California’s Current Ecosystem, which includes marine life off the Pacific coast, is now just beginning to recover from a two-year marine heatwave that caused population declines in many species including salmon.
The recent recovery rates were reported by the Southwest Fisheries and Northwest Fisheries Science Centers, two marine laboratories that are part of the National Oceanic and Atmospheric Administration (NOAA).
The annual “California Current Ecosystem Status Report” is important to the Pacific Fishery Management Council for making informed decisions about ecosystem management and preservation.
“The report gives us an important glimpse at what the science is saying about the species and resources that we manage and rely on regarding our West Coast economy,” said Phil Anderson, the Council Chair. “The point is that we want to be as informed as we can be when we make decisions that affect those species, and this report helps us do that.”
The report discussed the two-year extreme heat wave that lasted from 2014 to 2016, starting with warm ocean temperatures called “the Blob” that covered a lot of the west coast.
These temperatures combined with a strong El Nino pattern in 2015 caused many species to travel outside of their traditional range to feed.
Although the report notes that some areas and species are recovering, the impact of “the Blob” will still be felt, particularly among salmon populations, in the coming years.
Some of the other highlights of the report include improved feeding conditions for California sea lions and seabirds, and vital plankton species shifting back to fat-rich, cool-water species that help aid in the survival of salmon.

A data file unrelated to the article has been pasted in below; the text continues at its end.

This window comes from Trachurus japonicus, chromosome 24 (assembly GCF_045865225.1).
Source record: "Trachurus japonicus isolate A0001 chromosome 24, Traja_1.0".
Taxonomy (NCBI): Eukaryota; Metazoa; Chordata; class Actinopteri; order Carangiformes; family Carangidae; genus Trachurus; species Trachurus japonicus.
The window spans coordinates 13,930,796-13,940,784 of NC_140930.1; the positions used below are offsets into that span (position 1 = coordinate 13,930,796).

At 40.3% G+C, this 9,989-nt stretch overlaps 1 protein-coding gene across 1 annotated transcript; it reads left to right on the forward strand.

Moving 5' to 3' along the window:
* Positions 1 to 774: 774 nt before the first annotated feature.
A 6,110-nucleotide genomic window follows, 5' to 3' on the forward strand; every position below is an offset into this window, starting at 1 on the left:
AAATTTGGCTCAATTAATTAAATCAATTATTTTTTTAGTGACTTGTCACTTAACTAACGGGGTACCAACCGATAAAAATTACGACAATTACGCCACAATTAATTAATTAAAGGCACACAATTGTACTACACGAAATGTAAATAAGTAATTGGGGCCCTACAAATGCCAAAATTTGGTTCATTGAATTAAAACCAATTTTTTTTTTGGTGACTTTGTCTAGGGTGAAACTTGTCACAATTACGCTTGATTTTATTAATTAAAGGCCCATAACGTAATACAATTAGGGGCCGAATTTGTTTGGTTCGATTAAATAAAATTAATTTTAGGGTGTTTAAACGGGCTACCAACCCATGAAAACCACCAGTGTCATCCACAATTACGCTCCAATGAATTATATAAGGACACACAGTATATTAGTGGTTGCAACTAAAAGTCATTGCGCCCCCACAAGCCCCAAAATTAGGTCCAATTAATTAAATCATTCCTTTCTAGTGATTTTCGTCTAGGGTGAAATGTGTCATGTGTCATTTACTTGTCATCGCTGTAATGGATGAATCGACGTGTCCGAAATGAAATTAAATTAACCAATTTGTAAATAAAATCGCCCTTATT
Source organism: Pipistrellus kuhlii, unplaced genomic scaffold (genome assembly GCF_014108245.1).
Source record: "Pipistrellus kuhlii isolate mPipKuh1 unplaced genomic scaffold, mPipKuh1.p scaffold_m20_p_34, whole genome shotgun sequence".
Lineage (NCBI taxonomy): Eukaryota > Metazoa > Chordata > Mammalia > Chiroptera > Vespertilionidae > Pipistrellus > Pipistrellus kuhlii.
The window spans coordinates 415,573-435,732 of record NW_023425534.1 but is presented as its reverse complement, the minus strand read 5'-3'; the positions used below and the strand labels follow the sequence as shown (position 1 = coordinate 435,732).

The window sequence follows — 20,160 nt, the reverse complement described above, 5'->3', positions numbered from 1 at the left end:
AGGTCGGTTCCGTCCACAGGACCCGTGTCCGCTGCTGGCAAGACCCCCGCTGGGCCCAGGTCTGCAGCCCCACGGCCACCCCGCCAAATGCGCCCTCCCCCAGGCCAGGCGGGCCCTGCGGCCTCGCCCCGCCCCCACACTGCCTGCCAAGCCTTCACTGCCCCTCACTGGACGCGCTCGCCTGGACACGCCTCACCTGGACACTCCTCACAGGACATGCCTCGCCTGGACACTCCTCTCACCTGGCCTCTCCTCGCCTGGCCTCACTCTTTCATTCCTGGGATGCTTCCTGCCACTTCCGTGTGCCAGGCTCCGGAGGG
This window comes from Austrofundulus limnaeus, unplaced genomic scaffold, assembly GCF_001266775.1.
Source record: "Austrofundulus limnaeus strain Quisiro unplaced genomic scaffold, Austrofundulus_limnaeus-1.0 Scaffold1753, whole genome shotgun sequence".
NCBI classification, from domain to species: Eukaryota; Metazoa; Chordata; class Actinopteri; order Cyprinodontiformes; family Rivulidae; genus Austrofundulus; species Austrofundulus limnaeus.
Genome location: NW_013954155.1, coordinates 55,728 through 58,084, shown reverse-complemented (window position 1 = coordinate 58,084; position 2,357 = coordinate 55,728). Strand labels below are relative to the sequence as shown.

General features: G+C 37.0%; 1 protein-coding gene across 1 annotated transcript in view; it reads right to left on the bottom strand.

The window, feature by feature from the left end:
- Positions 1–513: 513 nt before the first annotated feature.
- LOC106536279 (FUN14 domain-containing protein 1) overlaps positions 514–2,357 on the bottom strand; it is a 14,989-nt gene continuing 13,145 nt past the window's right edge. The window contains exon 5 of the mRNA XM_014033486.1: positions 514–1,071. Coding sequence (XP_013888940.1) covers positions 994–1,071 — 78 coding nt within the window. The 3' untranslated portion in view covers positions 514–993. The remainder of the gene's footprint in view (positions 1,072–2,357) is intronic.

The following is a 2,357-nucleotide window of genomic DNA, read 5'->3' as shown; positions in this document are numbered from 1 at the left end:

The report also notes that even though areas are recovering, adult salmon populations will still be lower than normal for the next few years, and whale entanglements are becoming increasingly common as the whales have been forced closer to shore to follow prey.
In 2017, parts of the west coast had low snowpack levels, indicating possible future drought conditions for 2018. This would pose further risk to salmon populations as they rely on river systems to spawn.
All in all, the California Current Ecosystem is slowly recovering from the extreme rise in marine temperatures, but it will be a few years before some species’ populations, such as salmon, completely bounce back.
“These changes occur gradually, and the effects appear only with time,” said Chris Harvey, a d coauthor of the report. “The advantage of doing this monitoring and watching these indicators is that we can get a sense of what is likely to happen in the ecosystem and how that is likely to affect communities and economies that are closely tied to these waters.”
By Kay Vandette, Earth.com Staff Writer
Image Credit: Adam Obaza/West Coast Region/NOAA Fisheries